Operator talk: Sweden faces 'three years of limbo' ahead of law changes

Operator talk: Sweden faces 'three years of limbo' ahead of law changes

Thursday, July 23, 2015 Totally Gaming
Lennart Käll is concerned that gaming regulations are not being applied

Svenska Spel chief executive Lennart Käll is concerned that Sweden faces three years of “limbo” before new gaming laws are introduced.

The head of the gaming monopoly told TotallyGaming.com that unrestricted growth and wild marketing spend is creating a environment that could encourage problem gambling issues in the country.

While the Swedish government has vowed to introduce a licensed system by 2018 after the European Commission began taking legal action against it last year, Käll worries that existing legislation that should ban unregulated operators and restrict advertising is not being applied.

“No doubt we welcome new legislation, it is just taking too long,” Käll said. “With the projected timeline of new legislation, that supposedly will come into effect in summer 2018, we face another three years in regulatory limbo.

“Given how fast the internet casino market has grown and emerged as the most problematic form of gambling in Sweden, it might be three very long years for those concerned about the harmful effects of excessive gambling. A large number of internet operators in the Swedish market currently are driving customer and revenue growth through aggressive marketing, such as bonus offerings.

“Last year alone, unregulated operators amassed a staggering SEK2.5bn (€270m/$290m) in advertising spend, accounting for over 70 per cent of the total advertising spend in the market.”

After calling for “swift and concrete measures”, Käll has pointed to action taken in the Netherlands, which is also in the process of implementing a licensed system, as a blueprint for how Sweden should seek to make the transition.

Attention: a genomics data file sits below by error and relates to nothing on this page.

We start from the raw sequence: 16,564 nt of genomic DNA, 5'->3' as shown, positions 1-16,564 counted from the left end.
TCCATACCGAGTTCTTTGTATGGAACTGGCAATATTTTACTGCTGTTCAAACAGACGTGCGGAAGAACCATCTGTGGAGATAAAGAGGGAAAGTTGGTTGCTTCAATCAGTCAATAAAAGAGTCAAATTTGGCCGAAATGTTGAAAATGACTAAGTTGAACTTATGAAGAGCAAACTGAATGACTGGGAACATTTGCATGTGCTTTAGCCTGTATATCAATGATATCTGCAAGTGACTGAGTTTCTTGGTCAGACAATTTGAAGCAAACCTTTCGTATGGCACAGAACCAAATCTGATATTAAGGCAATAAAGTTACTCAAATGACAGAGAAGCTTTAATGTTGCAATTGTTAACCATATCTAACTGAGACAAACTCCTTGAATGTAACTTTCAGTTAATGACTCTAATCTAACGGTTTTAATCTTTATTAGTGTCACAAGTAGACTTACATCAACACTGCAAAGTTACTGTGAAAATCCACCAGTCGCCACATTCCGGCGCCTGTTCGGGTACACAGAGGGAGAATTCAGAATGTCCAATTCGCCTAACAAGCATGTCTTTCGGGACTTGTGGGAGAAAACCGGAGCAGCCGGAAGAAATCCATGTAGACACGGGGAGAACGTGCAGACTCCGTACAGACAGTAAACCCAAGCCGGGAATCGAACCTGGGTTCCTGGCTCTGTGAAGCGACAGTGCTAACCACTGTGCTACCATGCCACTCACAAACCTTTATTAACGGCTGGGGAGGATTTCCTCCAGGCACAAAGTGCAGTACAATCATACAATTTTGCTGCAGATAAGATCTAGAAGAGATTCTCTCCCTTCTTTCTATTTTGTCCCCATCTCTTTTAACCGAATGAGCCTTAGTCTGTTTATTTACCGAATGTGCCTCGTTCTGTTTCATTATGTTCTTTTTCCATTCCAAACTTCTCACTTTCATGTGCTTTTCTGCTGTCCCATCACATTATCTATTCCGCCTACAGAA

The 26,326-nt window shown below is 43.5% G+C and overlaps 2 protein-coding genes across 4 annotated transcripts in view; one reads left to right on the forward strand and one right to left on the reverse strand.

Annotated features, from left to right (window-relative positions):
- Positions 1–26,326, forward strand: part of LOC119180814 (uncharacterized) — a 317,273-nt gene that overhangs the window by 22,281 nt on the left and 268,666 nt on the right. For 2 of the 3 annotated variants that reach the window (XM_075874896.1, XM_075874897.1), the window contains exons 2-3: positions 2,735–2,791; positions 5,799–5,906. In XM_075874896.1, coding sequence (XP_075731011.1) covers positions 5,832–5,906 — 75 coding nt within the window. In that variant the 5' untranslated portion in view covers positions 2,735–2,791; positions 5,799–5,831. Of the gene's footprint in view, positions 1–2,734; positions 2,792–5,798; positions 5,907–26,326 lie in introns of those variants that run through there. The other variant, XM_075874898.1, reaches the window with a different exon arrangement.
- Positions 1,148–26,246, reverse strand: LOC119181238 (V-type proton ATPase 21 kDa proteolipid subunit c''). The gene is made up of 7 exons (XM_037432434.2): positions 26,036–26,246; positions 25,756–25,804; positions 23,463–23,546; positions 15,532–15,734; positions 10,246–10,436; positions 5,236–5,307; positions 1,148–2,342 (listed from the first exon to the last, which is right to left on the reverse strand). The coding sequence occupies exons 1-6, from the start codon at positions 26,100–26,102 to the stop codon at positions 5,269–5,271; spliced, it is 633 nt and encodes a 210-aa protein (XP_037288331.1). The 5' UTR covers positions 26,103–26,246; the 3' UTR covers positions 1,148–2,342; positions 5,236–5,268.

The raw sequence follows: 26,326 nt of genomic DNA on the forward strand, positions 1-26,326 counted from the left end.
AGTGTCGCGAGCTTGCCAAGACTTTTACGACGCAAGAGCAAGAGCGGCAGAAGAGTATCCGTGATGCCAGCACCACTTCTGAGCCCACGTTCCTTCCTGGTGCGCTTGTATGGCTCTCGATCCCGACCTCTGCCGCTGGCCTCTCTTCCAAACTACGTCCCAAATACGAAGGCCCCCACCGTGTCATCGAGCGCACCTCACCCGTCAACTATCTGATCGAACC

“One possibility, pending a new legislation, is to uphold the current legislation in terms of banning/reducing advertising that promotes unregulated gaming offerings,” he said. “Such a measure is quite attainable, but it comes down to political will and effort.

“I think it would be wise to try to implement measures that will prevent an already very stiff competition to increase even further, measures that would at least cap or freeze the current market situation. Similar action has been taken in the Netherlands, pending their new legislation.”

Käll gave his warning in the same week that the company announced a 2.4 per cent year-on-year drop in net gaming revenue, with SEK4.3bn taken in H1 2015.

Svenska Spel is the only company that is allowed to legally offer land-based and online gambling services within Sweden, and Käll says that its future will only be certain when the government finally releases the details of new gaming laws.

“What the future holds for Svenska Spel I am sure will be addressed alongside the proposed new licensing system and the work that lies ahead in the next couple of years," Käll said.

“We look forward to a new regulation that will create a level playing field for all operators, which is not the situation today, where regulated operators are facing meticulous scrutiny in detail - sales, R&D, marketing - and unregulated competitors pretty much do as they please.”

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